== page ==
The nation’s economic monitoring signal flashed a fourth straight “blue” light in December, with all indicators contributing negatively to the index, which dropped to its lowest level in seven years, the Council for Economic Planning and Development (CEPD) said yesterday.
The barometer reaffirmed an economic downturn that is expected to persist for another three to six months, the council said.
“The business cyclical indicators flashed a fourth consecutive blue light in December, indicating a continued economic slowdown,” Hung Jui-bin (洪瑞彬), director-general of the council’s economic research department, told a press briefing.
The aggregate score for the climate gauge dipped 2 points to 9, the lowest score possible. The index ranges from 9 to 45.
The last time the nation saw such an abysmal performance was in November 2001, when the information technology (IT) bubble burst, dealing a heavy blow to exports, Hung said.
Hung voiced concern that the global financial storm could continue to wreak havoc on the economy as it is hurting both exports and domestic demand.
The leading index stood at 93 points, representing a 2.3 percent month-on-month drop. The main factors were declines in “export order[s], average monthly overtime in industry and services, building permits and [the semiconductor] book-to-bill ratio,” the report said.
The nation’s export orders saw a record drop of 33 percent in December, signaling a continued decline in demand for Taiwanese electronics and communications products in the next one to three months, the Ministry of Economic Affairs said last month.
“Hopefully, the consumer voucher program and other stimulus measures can help ease and shorten the recession,” Hung said.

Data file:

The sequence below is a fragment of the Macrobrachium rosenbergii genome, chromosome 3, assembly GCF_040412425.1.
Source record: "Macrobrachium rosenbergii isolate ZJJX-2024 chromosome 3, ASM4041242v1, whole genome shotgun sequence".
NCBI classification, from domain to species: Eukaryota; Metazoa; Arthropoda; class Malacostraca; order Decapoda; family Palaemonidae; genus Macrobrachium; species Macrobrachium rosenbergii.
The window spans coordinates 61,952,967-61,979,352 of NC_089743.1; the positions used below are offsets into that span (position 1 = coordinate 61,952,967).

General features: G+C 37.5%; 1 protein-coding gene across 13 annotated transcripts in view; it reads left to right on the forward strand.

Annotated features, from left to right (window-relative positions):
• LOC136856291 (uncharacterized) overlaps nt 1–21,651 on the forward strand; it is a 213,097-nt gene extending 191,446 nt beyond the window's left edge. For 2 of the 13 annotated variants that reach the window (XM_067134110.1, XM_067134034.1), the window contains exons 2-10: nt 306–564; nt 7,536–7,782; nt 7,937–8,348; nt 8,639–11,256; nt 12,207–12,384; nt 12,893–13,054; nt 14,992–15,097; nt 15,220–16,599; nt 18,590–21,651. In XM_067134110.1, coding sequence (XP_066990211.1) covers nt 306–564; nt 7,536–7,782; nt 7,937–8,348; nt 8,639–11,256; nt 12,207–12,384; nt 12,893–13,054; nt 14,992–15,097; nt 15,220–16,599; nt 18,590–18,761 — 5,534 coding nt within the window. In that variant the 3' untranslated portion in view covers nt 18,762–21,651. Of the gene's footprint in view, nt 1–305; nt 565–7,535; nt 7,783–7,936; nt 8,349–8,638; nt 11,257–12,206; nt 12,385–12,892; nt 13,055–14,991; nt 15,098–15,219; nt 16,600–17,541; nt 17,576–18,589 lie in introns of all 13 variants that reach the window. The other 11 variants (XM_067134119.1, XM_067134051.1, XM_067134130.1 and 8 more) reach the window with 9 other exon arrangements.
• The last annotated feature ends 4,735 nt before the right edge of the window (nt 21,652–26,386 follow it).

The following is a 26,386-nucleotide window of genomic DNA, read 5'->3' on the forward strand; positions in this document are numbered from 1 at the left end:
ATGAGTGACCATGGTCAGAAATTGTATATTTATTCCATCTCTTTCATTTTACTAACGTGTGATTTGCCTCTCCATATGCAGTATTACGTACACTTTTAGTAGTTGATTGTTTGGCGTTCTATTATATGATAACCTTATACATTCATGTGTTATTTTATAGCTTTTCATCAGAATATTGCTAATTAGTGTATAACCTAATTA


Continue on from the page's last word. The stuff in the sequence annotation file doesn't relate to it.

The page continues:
Last year was tumultuous because of surging oil and raw material costs in the first half and weak exports in the second half.
The coincident index, a measure used to reflect financial and economic conditions, stood at 81.6 points, marking a 8.2 percent month-on-month drop, while the trend-adjusted index fell 8.4 percent to 75.4 points, “sliding for the tenth consecutive month,” the report said.
“All coincident indicators contributed negatively to the index, led by large decline[s] in [the] industrial production index, electric power consumption, real manufacturing sales and real customs-cleared exports,” the report said.
The industrial output index slid to 77.4 points from 84.9 points a month earlier, the report showed.
CEPD analyst Wu Ming-huei (吳明蕙) said there were no signs of decelerating downshifts in any of the seven coincident indicators.
Both Hung and Wu said the wholesale and retail index may have improved last month, as the government’s issuance of vouchers had boosted consumption over the Lunar New Year holiday.